Slowpoke: America Gone Bonkers

Jen Sorensen is deeply concerned about the mismatch between the crazy behavior we’ve come to accept as normal and what America should stand for. She’s mad about the distractions government serves up in lieu of handling real problems. She’s disturbed by how odd our popular culture can be. So she draws cartoons, because making fun is her catharsis. Her primary warning is that “fighting terrorism” should not be a blanket “get out of jail free” card. We need to examine […]

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The Interman

In his introduction, Mark Schultz places this original full-color graphic novel firmly in the thoughtful adventure tradition, where exciting heroes engage in daring action that tests their core values. It’s a good analysis. Van Meach, a normal man with extraordinary abilities, was created as part of a cold war CIA program. His body is able to adapt as needed to extreme situations, so he can survive any environment by growing gills or changing his cell structure subconsciously. Now he’s a […]

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Slowpoke: Café Pompous

This collection of weekly alternative newspaper strips by Jen Sorensen won the Xeric Grant. The name “Slowpoke” comes from an appreciation of the need to slow down to appreciate life. Slowpokes, according to the author, “value quality over quickness” and so don’t always fit into the modern world. The four-panel strips elaborate on that theme, whether presenting personal character insights or larger cultural commentary. Café Pompous is, of course, located at the corner of Malaise and Ennui. The strips deal […]

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Scooter Girl

In Chynna Clugston’s Scooter Girl, Ashton Archer is king. He’s immaculately dressed in the coolest clothes, rides the snazziest scooter, gets any girl he wants, and oh yeah, he’s loaded. For generations, it’s a family trait to be the luckiest, most charming, sexiest, most popular guy around. Then Margaret arrives. Suddenly, he’s a klutz. Nothing unusual about that — many boys become tongue-tied and stumble-footed when they meet a beautiful girl and develop a crush. Ashton, though, gets it bad. […]

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Little Gloomy

Vaguely reminiscent of a modern-day Harvey Comics, Little Gloomy is the story of a group of friends… all of whom happen to resemble little monsters from classic movies. Except for Gloomy. She’s a normal girl, by our standards; the oddest of all, by theirs. In this story, Simon, a Mad Scientist, hatches a dastardly plan: if he can’t have Gloomy, no one else will. Meanwhile, Gloomy and Larry, a Werewolf, head out to the bar, where Frank, a Monster, is […]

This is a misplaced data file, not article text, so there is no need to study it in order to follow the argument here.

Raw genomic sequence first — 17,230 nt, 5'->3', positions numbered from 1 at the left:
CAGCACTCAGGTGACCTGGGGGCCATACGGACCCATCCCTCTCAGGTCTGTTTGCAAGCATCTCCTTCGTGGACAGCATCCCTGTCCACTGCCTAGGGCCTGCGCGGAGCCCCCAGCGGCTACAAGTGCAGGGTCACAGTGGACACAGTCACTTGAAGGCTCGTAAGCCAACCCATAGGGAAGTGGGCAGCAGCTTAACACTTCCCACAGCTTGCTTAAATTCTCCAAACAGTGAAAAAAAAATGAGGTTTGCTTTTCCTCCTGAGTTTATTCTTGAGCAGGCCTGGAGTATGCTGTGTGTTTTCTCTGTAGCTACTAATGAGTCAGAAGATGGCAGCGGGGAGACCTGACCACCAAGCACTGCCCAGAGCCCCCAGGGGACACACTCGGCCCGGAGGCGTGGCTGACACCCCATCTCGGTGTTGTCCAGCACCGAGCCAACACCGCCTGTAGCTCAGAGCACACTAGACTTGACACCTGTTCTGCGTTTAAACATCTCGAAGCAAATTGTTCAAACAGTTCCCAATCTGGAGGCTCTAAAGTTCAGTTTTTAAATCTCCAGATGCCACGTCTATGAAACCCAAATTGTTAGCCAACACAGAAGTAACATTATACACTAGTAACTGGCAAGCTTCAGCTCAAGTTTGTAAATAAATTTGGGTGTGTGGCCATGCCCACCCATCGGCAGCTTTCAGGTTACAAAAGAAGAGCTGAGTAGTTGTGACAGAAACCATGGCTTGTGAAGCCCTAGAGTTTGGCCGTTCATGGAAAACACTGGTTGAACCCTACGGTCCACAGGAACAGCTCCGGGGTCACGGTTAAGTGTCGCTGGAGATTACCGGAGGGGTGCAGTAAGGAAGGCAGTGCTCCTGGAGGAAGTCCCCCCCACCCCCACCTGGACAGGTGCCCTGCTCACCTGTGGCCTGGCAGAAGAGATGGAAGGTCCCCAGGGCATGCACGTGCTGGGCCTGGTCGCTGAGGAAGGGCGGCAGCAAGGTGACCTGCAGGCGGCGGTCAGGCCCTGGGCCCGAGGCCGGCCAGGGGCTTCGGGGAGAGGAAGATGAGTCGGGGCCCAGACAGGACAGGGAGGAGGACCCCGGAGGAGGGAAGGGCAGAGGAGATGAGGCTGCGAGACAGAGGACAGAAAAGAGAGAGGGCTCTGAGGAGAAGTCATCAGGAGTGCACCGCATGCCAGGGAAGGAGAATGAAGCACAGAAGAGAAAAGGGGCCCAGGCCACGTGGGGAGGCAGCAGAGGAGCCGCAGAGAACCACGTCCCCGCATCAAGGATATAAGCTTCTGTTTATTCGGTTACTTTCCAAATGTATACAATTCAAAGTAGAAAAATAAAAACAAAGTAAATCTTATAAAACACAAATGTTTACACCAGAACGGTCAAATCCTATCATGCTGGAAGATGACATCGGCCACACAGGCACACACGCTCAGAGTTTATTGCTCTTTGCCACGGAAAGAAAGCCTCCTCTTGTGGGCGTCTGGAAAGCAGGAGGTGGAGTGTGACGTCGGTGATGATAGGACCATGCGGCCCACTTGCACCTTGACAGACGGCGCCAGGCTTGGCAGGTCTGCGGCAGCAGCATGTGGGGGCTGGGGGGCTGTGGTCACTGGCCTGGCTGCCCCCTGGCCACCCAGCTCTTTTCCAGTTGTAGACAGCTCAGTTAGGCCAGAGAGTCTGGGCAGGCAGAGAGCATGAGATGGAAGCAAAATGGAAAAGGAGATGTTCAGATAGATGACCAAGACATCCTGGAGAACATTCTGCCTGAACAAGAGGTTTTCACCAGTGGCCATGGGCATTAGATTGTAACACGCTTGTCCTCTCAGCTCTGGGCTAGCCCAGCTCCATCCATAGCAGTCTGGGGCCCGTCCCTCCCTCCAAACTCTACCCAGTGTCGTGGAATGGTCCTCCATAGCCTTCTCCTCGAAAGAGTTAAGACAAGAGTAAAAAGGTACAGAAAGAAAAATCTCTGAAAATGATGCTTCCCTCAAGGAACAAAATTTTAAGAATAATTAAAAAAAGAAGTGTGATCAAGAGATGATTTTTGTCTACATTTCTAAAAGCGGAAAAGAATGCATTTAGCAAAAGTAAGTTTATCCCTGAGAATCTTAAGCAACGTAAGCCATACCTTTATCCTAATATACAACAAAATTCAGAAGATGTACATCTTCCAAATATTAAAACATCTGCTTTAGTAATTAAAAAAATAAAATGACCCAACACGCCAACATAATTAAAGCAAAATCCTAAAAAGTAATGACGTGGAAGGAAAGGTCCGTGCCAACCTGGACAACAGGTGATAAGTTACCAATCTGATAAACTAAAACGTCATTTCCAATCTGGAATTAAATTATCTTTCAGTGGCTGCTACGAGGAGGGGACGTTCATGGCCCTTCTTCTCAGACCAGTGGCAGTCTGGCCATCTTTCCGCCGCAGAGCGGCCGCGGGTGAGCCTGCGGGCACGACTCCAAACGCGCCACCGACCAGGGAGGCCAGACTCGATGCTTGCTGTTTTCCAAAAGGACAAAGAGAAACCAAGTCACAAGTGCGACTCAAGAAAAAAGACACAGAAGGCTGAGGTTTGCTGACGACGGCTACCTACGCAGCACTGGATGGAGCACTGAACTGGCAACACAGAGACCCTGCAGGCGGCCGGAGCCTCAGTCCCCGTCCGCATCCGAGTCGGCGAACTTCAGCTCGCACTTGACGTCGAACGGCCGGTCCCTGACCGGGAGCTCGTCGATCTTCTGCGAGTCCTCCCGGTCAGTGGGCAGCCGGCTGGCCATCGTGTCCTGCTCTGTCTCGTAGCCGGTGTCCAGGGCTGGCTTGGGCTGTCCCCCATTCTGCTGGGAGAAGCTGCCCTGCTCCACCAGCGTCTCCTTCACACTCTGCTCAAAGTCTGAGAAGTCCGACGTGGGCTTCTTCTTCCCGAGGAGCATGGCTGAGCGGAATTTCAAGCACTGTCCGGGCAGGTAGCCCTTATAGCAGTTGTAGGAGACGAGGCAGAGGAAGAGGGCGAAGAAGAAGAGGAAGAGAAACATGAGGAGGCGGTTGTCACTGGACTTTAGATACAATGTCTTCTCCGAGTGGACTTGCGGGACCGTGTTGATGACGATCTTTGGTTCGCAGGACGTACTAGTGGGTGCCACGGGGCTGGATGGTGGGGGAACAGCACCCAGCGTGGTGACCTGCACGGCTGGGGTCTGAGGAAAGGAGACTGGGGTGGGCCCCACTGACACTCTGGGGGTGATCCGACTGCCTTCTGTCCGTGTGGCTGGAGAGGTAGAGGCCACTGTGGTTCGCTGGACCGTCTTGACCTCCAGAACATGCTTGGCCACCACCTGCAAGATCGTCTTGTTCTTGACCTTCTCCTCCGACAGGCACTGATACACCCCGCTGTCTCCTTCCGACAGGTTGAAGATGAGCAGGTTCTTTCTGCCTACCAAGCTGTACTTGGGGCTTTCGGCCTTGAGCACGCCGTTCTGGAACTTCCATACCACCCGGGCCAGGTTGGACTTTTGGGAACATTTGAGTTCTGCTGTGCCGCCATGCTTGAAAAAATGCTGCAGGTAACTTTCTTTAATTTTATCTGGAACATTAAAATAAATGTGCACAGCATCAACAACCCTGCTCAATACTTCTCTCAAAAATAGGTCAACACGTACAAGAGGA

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99 Ways to Tell a Story

99 Ways to Tell a Story has been billed as a how-to book, but it’s more accurate to talk about it in reference to its subtitle. Matt Madden has been conducting “Exercises in Style”, telling the same short comic story 99 different ways (inspired by the work of Raymond Queneau). Madden is known as a proponent of formalism, the idea that creativity isn’t necessarily constrained by boundaries. Instead, artificial restraints (like restricting the number of pages or requiring that a […]

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Crimson Hero Volume 2

Since this is a sports manga, here comes a key competition in this volume: Nobara challenges the boys’ team. If she scores against them, they promise to stop harassing her while she’s trying to rebuild the girls’ team. The two other girls she’s managed to interest are wowed by her confidence, while a sympathetic boy chides her for her lack of patience. Both qualities are necessary to make her a viable protagonist and drive the story forward at a good […]

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Aishiteruze Baby

Kippei’s an easygoing guy who just happens to be the crush object of most of the girls in his school. They hit on him constantly, but he likes Kokoro, an attraction fueled and complicated by her refusal to play along or pay much attention to him in return. His life becomes much more complicated when he’s told to take care of his cousin Yuzuyu, an adorable five-year-old whose mother, Kippei’s aunt, has deserted her child after her husband’s death. I […]

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